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    This is the closest (technically) Cadillac dealership to the place I stay in Cologne.  Cologne is the 4th largest city in Germany.  This is a 45 minute drive to the neighboring city of Düssledorf.

     

     

    post-51-0-32495500-1403894504_thumb.png

     

     

    Here's another one....

     

    post-51-0-13257600-1403894896_thumb.png

     

    This isn't one of those puzzles where you have to stare at the picture for a long time to see the problem....

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    There are many issues, but Lexus and Infiniti have failed too, Acura or Lincoln haven't even tried.  The market is hard to crack, you have a lot of different countries a lot of buyers loyal to what is made in their country.  Here are mid-size luxury car sales for Germany, you can see the dominance of the German trio, "other" is 8.5% of sales.

     

    Obere_Mittelklasse_Marktanteile_Deutschl

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    I think the point is that without the proper sales channels, it really doesn't matter what the product is. Luxury car buyers are not going to go to the dusty, unmarked corner of an Opel dealership to buy a luxury car.

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    True, the sales channel has to be there, so they either need to make their own dealerships, or partner with Opel.  What GM should have done years ago, and maybe still can is to phase out Opel/Vauxhaul and put Chevy in Europe, then you can have Chevy/Cadillac dealerships instead.  Ford has streamlined the products so they basically have the same cars here as in Europe, GM needs that approach even if that means different engines or interior options, you could still sell the same basic car in both places.

     

    They have to build a product line simultaneously with the sales channel though.  If they get dealerships then send the SRX over there and a pair of gas V6 sedans, they aren't going to sell anything in those dealerships.   Cadillac can't convince Americans to buy an ATS over a 3-series or C-class, how will they convince Germans to buy an ATS?

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    They already stated that Chevy is leaving europe and Opel/Vauxhall is going to be their everyman brand there.  We'll get the higher trim Opel models here as Buicks.


    I notice that Cadillac doesn't even bother offering the V6 ATS there... only the 2.5 auto, 2.0T Auto, and 2.0t manual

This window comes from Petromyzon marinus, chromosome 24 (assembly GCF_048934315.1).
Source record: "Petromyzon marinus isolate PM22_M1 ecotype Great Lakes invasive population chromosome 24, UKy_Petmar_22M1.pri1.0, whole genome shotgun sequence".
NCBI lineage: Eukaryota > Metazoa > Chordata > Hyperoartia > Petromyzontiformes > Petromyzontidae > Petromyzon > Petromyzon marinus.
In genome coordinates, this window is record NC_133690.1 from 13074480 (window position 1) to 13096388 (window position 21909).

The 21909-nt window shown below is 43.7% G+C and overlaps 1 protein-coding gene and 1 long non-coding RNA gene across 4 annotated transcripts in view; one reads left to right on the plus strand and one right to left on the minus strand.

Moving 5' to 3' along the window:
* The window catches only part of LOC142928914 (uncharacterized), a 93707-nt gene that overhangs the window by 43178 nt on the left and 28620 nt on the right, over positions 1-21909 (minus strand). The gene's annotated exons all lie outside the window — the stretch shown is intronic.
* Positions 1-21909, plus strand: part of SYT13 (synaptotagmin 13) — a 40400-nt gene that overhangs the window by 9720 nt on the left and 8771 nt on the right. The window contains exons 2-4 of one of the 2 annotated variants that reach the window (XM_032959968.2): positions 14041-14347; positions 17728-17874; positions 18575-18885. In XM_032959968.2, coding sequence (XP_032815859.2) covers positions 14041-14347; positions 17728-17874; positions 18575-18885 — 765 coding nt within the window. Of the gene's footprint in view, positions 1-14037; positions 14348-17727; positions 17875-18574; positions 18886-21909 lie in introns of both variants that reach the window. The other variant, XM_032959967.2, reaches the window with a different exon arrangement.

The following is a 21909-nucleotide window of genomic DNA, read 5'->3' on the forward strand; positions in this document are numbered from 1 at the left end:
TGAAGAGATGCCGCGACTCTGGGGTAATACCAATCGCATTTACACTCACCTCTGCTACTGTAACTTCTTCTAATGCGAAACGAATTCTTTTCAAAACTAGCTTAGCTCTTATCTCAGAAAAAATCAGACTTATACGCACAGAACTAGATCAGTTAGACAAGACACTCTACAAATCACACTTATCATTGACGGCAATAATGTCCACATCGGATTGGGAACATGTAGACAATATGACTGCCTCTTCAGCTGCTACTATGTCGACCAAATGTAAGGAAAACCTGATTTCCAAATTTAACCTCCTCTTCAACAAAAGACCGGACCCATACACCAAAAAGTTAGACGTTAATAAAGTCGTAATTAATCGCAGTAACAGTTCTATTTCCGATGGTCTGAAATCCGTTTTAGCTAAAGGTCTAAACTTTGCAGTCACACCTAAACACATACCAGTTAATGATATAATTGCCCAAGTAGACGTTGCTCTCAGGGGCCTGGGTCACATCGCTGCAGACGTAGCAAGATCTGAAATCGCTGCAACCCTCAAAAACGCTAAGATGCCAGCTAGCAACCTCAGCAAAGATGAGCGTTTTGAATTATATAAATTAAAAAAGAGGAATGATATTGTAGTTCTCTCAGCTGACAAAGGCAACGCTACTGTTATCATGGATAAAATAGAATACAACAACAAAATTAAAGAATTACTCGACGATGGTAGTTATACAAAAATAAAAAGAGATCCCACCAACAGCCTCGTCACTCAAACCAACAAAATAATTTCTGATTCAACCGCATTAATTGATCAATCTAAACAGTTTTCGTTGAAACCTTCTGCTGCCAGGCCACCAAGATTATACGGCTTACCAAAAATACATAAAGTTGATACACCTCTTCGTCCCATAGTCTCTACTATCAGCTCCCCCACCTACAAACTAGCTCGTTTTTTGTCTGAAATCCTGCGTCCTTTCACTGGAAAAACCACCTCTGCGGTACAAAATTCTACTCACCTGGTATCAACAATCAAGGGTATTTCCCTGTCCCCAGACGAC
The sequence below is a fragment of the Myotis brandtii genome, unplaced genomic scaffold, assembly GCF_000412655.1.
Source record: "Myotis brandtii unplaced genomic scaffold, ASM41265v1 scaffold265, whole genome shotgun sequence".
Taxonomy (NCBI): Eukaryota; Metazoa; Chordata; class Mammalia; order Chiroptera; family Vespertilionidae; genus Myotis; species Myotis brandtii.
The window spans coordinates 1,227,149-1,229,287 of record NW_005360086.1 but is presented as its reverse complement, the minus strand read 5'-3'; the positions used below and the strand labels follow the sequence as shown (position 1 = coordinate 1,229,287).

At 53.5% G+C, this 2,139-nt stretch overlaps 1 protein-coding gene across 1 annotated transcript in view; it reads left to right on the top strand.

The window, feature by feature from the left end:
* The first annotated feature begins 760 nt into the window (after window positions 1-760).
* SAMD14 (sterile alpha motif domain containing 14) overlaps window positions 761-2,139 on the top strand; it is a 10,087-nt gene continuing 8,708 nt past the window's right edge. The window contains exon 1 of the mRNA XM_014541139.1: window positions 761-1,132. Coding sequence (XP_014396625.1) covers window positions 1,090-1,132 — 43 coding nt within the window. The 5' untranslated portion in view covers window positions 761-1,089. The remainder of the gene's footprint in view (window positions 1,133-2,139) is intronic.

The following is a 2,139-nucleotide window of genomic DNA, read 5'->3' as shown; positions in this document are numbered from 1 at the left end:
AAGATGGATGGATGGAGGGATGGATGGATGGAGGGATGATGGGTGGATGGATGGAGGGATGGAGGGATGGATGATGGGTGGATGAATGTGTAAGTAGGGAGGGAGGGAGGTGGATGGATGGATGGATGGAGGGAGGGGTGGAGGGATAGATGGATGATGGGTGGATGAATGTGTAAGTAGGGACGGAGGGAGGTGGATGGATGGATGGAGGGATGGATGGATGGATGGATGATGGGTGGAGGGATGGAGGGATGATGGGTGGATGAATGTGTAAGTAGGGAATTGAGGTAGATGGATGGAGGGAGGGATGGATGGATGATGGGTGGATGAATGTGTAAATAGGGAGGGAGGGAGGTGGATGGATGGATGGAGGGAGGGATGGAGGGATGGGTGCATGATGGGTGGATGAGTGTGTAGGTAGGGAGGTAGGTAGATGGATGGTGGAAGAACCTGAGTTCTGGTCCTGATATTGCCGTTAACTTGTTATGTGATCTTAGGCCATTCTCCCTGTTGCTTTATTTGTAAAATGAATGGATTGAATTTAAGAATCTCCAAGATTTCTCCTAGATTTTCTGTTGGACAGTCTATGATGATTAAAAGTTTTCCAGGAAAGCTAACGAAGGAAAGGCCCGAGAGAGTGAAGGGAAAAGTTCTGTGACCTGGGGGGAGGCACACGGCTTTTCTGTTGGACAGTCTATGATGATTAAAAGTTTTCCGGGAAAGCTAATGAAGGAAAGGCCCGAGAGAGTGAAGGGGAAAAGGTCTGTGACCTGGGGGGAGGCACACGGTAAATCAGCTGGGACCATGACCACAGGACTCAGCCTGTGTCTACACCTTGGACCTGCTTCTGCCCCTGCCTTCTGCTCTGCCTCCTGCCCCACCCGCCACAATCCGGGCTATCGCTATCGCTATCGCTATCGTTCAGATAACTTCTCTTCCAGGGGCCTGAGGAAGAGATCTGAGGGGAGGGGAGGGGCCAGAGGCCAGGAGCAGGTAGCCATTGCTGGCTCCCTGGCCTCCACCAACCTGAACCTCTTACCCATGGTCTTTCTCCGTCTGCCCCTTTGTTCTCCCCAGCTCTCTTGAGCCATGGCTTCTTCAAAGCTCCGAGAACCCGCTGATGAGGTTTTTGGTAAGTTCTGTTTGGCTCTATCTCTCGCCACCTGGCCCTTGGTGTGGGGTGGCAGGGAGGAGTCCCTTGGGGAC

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    They will have to put Cadillacs in Opel dealers and fancy up the Opel dealerships then.

     

    Cadillac better go diesel crazy, there should be plug-in hybrid versions of the ATS and CTS also.  I am not convinced though that they are willing to spend the money on technology and powertrains to make this happen.  This is a go big or go home type of deal, and Cadillac works with a limited budget and the GM parts bin.  Plus given the recall expenses coming of the next couple years, I doubt GM is going to turn over several billion dollars to Cadillac for R&D.

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    I still am not sure why Cadillac is trying to break into a market essentially sealed shut by the Germans.  This is not the USA of 1971, where competition was actually welcomed.  Europeans are extremely brand loyal and nationalistic in their car purchases.  Moreover, the eurozone is an economic shambles.

     

    Cadillac should greatly focus on the USA and east Asia (i.e. China) instead of the failing Old Continent.

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    China is expected to surpass the USA as the #1 country for luxury car sales within the next few years; China is already the largest overall car market.  The Germans are ahead there too though, according to Forbes, 73% of luxury car sales in China in 2013 were Audi, BMW or Mercedes.  BMW is selling over 325,000 cars a year in China and growing while Cadillac and Lexus are in the 50-70,000 a per year level. 

     

    Cadillac does have a better chance in China than they do in Europe, but they face a similar battle.  At least the Chinese market is growing though, and not flat like Europe.